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A client is asking my company to write up internal standards that open source software must meet before we will approve it for use on our workstations. Our policy has always been subjective and hard to quantify. We use very popular, highly reputable products like GPG, Ruby, and 7-Zip, and are wary of new, unproven projects. As part of a larger policy that also describes this "highly reputable" test, I would like to be able to point to a 3rd-party source that would provide some sort of rating of OSS products. While it's fairly easy to find sources that will tell you when a product is not considered secure, it seems more difficult to find a place that will tell you that it is. Does anyone know of a source that will give us some 3rd-party corroboration (or refutation) to our opinions that some product seems established and reputable?

Note that I'm aware of the arguments about the relative security of OSS vs closed source products, but it's not relevant here; the client is more wary of OSS and there's nothing I can do about that.

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What "relative security of OSS vs closed source products" are you referring to? See Open Source vs Closed Source Systems. –  AviD Jul 17 '11 at 11:33

3 Answers 3

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You will likely not find too many people or groups who will vouch for OSS product's security because it could put them at risk of being legally liable. While reputation is a part of a measure, it is hard to quantify and people like hard numbers. Here are some factors you could consider.

Has it been independently reviewed?

Ok here's your numbers. Coverity Scan is a list of Open Source projects that undergo static code analysis. It show the number of defects detected, density, and fixed, and Ruby is on it. Look on SourceForge for the projects development status. the development status is self evaluated, but it gives you at least an idea of how the project views itself.

How is it developed? Are there people with security experience on the team? Do they do reviews before a release? What happens when the find problems before the release: do they release with a warning or hold the release until the flaw is fixed?

How good is their response to problems?

Most popular open source projects have a bug tracking system, and some have specific security issue systems. Check the bug or security tracker and see how quickly they respond to bugs or security issues.

Who else uses it?

If other companies like your client's use the software then you are assuming risk equal to your peers. If companies that have stringent security requirements use it then it lends credence to it's reputation (but of course it not a guarantee). Read Use of Free and Open-Source Software (FOSS) in the U.S. Department of Defense, however it is a little dated (2003).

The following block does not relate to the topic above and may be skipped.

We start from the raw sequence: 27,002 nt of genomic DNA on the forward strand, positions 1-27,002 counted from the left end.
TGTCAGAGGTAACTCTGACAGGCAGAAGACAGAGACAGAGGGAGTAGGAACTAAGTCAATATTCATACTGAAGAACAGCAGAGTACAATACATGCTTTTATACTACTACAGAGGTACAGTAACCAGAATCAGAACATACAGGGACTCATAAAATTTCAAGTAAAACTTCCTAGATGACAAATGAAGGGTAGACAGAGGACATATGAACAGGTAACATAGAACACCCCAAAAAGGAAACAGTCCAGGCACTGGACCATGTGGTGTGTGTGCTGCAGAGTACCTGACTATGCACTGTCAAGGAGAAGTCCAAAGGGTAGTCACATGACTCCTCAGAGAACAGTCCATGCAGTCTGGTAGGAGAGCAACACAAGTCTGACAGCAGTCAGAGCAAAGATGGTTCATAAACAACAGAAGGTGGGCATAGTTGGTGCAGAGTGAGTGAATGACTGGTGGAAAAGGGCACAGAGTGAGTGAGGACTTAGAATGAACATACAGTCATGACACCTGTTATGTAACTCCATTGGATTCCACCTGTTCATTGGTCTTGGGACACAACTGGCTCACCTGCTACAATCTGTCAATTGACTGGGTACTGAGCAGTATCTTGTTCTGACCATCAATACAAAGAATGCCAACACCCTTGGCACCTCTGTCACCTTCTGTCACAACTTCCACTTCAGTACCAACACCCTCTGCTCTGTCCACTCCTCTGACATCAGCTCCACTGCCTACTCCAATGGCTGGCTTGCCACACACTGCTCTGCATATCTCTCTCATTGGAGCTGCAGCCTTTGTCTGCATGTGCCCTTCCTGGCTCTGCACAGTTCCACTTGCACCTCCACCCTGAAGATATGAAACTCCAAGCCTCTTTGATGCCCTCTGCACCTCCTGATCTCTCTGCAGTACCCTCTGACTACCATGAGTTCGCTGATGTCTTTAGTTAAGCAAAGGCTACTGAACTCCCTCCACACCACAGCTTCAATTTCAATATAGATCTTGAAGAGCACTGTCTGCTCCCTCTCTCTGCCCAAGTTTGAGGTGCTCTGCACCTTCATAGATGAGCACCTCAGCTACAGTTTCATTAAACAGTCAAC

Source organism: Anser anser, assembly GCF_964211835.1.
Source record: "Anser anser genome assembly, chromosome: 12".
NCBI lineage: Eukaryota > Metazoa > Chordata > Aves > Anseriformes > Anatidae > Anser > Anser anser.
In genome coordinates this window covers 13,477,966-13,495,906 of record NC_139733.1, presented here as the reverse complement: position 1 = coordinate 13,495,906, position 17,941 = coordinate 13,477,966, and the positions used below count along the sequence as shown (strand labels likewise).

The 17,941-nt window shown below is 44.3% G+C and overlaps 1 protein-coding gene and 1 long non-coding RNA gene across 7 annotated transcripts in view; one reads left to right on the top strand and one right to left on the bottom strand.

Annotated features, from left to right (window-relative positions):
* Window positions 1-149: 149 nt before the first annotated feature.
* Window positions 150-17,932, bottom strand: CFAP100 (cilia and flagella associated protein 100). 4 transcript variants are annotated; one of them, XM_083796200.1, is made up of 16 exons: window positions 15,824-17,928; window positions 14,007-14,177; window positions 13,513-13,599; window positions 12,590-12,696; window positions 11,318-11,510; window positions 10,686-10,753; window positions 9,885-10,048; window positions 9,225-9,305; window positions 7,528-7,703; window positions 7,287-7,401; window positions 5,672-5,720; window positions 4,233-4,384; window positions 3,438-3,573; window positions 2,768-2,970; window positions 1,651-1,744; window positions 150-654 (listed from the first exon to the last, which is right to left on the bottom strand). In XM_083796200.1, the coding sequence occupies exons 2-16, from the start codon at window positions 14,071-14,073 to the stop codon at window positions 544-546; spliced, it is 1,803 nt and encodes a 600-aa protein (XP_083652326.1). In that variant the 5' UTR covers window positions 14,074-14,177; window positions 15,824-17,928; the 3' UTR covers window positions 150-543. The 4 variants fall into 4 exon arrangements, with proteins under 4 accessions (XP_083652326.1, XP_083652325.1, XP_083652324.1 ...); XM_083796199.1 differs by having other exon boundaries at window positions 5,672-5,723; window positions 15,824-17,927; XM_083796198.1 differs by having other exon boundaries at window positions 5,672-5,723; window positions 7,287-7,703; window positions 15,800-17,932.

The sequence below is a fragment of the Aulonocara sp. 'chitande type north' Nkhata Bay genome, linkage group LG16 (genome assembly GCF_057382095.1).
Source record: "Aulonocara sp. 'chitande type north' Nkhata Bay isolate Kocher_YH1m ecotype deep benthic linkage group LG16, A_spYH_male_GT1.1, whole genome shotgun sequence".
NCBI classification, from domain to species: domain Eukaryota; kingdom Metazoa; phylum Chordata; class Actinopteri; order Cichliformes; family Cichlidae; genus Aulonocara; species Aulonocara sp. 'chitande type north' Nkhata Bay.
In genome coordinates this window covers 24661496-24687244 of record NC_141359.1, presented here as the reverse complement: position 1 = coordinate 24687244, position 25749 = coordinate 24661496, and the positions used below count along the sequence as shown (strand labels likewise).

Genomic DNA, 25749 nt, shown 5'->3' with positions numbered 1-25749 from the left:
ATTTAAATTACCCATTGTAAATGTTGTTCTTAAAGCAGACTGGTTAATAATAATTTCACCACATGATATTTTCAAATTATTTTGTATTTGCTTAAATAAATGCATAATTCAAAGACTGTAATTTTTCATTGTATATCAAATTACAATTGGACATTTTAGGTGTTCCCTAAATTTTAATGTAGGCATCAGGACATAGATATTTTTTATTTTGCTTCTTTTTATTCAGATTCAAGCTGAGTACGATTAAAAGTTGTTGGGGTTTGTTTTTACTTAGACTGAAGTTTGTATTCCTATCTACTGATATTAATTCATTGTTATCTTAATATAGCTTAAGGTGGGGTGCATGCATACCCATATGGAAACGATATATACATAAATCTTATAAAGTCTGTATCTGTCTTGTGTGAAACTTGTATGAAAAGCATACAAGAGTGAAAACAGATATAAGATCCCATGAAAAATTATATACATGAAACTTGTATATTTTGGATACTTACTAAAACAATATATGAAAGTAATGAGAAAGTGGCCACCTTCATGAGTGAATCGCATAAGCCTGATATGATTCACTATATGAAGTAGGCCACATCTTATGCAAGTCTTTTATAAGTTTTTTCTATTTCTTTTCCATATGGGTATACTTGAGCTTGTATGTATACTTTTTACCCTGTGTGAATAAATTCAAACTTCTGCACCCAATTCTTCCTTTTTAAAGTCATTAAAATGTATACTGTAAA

What is it used for?

If you can say that the use is outside of anything security critical, and will be appropriately isolated then you don't need evidence of security robustness. Obviously this would need to be for use internally only, not on a publicly accessible server or computer.

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nice answer. Nitpick: I'm not convinced that Coverity Scan scores are correlated at all to security. –  D.W. Jul 15 '11 at 6:03
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@D.W. They are certainly not directly related to security, but they can be used as a measure of reliabilty of the code to perform as designed. Certainly some bugs may be security problems. So, detection and correction of bugs can provide assurance that fewer bugs will be discovered after release. –  this.josh Jul 15 '11 at 7:44
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Wow! Great set of questions! I'd also add - is the licensing acceptable for the use you intend? and I'd point out that in many cases you will never know very much about who else uses it as many companies and systems don't advertise their use of FOSS. –  bethlakshmi Jul 15 '11 at 15:25
    
Thanks @bethlakshmi, and thanks for the editing too! –  this.josh Jul 15 '11 at 16:36
    
+1, very good perspective. I had 2 comments, but @D.W. and @bethlakshmi already got them :) –  AviD Jul 17 '11 at 11:36

Here are two ways to get input of the sort you're looking for.

  • Ubuntu Linux distinguishes between packages it is willing to ship in the "main" repository, for which Canonical provides official support, and the "universe" repository, which is maintained by volunteers. The project vets packages in a way that is similar to the steps outlined in the answer by this.josh. Packages which are not in "main" are labeled (e.g. with "[universe]") in their entries at packages.ubuntu.com

  • Is it relied on by your suppliers (such that you already depend on it to some degree) or your peers? This can affect the amount of additional risk you face by relying on it.

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You may like to review the the CC. Although it will be exhaustive and bit too much for internal assurance of products, however you may only consider the portion which fits your organisation's requirements. CC outlines how Products can be evaluated by competent and independent licensed laboratories so as to determine the fulfilment of particular security properties, to a certain extent or assurance http://www.commoncriteriaportal.org/cc/ http://www.commoncriteriaportal.org/supporting/

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Almost no open-source project undergoes CC evaluation, due to extreme cost and uncertain value. –  D.W. Jul 19 '11 at 20:56

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